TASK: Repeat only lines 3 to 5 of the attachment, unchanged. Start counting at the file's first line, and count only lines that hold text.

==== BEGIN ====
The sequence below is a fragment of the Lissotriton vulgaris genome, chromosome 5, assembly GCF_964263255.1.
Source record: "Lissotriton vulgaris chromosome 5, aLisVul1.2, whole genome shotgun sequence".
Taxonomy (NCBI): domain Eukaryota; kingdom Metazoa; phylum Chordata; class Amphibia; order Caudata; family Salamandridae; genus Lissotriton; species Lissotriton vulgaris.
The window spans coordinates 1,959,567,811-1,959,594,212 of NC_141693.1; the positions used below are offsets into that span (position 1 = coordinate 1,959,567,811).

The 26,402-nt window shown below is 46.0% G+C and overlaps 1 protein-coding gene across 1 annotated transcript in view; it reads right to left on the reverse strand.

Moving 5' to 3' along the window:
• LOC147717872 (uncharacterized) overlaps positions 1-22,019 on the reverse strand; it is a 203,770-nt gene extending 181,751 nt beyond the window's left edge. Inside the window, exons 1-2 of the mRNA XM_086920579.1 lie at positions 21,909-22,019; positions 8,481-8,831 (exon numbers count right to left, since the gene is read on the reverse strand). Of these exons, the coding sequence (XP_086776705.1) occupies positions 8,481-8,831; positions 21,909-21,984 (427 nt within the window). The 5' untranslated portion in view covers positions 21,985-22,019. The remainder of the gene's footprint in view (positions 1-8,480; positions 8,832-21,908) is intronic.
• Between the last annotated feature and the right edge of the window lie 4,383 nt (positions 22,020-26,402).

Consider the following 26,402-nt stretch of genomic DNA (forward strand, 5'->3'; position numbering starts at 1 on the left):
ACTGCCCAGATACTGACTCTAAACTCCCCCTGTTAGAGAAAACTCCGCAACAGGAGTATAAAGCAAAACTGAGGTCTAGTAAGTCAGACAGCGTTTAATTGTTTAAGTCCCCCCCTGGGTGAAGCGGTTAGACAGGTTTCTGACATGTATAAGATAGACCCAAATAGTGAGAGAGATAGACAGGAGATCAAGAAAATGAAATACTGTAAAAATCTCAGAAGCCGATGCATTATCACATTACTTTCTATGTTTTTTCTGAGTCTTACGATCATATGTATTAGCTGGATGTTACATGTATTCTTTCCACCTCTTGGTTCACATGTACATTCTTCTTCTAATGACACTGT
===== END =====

Taxonomy (NCBI): domain Eukaryota; kingdom Metazoa; phylum Chordata; class Amphibia; order Caudata; family Salamandridae; genus Lissotriton; species Lissotriton vulgaris.
The window spans coordinates 1,959,567,811-1,959,594,212 of NC_141693.1; the positions used below are offsets into that span (position 1 = coordinate 1,959,567,811).

The 26,402-nt window shown below is 46.0% G+C and overlaps 1 protein-coding gene across 1 annotated transcript in view; it reads right to left on the reverse strand.